I have a network load balancer which is forwarding traffic to an Nginx docker container running in ECS (using awsvpc network mode). My nginx config is as follows:

user  nginx;
worker_processes  1;

error_log  /var/log/nginx/error.log info;
pid        /var/run/nginx.pid;


events {
    worker_connections  1024;
}


http {
    server {

        allow all;
        listen 443 default ssl;
        ssl_certificate /etc/nginx/ssl/cert.pem;
        ssl_certificate_key /etc/nginx/ssl/privkey.pem;
        ssl_trusted_certificate /etc/nginx/ssl/chain.pem;

        ssl_prefer_server_ciphers on;
        ssl_protocols TLSv1.2;

        add_header Strict-Transport-Security "max-age=31536000";
        access_log /var/log/nginx/access.log;

        location / {
            proxy_pass http://blahblahblah;
            proxy_set_header Host $host;
            proxy_set_header X-Forwarded-For $remote_addr, $proxy_add_x_forwarded_for;
        }
    }
}

However when looking at the logs the X-Forwarded-For header doesn't contain the client's "real" IP, it just contains a series of internal IPs (one of which is the network load balancer's internal IP).

My understanding of the Network Load Balancer was that the client's "real" IP was supposed to be preserved as the incoming IP, why is is not showing in this header?

  • Multiple IPs means multiple proxies. serverfault.com/questions/846489/… – ceejayoz Mar 5 at 13:46
  • I agree that the X-Forwarded-For header will contain multiple IPs, I'm trying to work out why the client's "real" IP isn't showing in the header – thewire247 Mar 5 at 13:49
  • It should actually be easy to tell if the IP is IPv4 or IPv6 since the addresses look nothing alike. – Ron Maupin Mar 5 at 15:53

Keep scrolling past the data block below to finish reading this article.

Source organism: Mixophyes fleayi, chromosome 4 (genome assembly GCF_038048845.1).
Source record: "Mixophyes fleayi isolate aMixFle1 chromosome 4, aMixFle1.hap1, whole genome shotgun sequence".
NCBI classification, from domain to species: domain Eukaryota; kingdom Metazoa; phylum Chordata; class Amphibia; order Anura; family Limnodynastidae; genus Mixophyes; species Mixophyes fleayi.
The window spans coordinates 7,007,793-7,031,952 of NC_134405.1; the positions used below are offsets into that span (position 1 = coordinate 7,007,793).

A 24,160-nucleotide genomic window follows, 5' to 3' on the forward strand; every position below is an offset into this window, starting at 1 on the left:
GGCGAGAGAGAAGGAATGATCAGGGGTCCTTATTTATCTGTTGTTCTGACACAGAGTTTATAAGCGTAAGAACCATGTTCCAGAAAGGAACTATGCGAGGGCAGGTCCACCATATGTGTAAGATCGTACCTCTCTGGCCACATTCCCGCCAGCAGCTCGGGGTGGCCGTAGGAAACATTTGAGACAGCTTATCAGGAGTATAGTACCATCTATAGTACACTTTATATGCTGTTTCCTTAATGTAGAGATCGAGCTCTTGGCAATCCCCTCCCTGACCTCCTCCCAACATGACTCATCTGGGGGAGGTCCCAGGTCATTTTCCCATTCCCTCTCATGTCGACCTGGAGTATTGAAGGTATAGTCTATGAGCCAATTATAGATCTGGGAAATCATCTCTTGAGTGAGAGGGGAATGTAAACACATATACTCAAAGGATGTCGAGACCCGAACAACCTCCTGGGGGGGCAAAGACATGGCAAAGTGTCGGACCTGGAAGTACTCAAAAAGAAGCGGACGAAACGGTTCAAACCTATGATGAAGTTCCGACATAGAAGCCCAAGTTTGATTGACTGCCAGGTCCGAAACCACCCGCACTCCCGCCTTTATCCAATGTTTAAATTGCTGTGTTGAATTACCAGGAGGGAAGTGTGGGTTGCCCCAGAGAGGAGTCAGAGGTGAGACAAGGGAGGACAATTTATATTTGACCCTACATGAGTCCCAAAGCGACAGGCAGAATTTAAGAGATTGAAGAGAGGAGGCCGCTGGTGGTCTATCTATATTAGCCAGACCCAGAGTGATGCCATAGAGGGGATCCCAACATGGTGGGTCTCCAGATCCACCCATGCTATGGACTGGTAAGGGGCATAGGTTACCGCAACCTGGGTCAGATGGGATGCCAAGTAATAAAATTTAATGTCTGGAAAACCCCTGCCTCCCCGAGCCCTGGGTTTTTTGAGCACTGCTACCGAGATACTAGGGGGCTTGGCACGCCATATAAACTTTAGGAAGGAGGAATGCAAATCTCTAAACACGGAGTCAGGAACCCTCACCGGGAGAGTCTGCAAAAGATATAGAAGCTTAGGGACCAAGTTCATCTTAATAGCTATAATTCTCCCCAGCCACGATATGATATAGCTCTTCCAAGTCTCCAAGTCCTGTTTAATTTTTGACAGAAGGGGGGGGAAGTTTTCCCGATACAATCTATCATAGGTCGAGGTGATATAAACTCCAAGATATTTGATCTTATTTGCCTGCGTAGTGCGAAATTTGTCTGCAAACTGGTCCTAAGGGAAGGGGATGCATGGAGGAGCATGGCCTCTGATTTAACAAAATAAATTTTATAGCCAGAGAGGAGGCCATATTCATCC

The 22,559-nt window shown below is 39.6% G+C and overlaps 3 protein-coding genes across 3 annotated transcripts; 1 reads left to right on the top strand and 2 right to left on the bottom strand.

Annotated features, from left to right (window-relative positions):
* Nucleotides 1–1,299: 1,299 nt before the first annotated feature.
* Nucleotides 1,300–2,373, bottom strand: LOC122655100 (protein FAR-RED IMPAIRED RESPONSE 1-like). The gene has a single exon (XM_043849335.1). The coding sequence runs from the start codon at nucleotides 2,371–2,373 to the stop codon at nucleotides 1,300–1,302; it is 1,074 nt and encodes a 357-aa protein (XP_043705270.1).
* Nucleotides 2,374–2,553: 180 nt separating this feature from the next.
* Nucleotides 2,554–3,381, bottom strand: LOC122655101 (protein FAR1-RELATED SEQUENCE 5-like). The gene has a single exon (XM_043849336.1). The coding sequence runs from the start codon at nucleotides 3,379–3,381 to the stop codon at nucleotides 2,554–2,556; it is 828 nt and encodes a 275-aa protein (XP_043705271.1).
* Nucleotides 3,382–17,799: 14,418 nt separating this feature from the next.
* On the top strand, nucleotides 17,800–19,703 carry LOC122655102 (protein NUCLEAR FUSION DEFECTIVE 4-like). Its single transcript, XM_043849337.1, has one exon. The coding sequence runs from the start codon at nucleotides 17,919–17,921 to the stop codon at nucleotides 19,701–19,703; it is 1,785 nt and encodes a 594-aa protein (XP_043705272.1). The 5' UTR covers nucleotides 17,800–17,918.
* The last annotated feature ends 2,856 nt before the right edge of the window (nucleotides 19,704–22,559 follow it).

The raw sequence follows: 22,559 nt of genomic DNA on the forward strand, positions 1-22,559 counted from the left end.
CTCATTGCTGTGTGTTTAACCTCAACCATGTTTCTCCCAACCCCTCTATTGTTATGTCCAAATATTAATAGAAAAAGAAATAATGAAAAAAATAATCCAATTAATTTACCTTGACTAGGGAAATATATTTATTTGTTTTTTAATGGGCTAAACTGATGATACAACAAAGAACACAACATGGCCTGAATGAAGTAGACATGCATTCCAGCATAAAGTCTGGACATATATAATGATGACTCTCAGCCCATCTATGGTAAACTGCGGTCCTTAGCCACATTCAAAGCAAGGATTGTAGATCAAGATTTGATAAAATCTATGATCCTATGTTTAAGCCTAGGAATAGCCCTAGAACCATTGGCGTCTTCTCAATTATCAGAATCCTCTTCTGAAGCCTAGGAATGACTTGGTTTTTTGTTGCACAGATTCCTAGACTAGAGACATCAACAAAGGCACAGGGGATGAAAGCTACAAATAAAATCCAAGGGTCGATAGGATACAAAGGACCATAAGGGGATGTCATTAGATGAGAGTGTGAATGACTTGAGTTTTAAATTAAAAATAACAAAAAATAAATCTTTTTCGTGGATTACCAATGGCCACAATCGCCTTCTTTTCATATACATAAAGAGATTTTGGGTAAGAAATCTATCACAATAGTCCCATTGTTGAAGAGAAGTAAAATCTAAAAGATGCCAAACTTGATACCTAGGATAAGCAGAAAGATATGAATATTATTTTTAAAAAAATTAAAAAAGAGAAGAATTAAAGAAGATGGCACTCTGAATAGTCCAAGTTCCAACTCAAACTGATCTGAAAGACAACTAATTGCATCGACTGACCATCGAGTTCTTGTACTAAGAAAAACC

https://aws.amazon.com/blogs/aws/new-network-load-balancer-effortless-scaling-to-millions-of-requests-per-second/

Source Address Preservation – With Network Load Balancer, the original source IP address and source ports for the incoming connections remain unmodified, so application software need not support X-Forwarded-For, proxy protocol, or other workarounds. This also means that normal firewall rules, including VPC Security Groups, can be used on targets.

  • Thats what I expected to happen. However I've just stumbled across this forum post: forums.aws.amazon.com/ann.jspa?annID=5162 It suggests that as the instances are registered by IP (due to awsvpc network type in ECS), that the source IP isn't preserved. I've looked at extracting the IP using proxy protocol however it only seems to support v2, nginx however only seems to support v1 so I'm a bit stuffed there – thewire247 Mar 5 at 14:13
  • You're probably in "contact support" territory, then. – ceejayoz Mar 5 at 14:45

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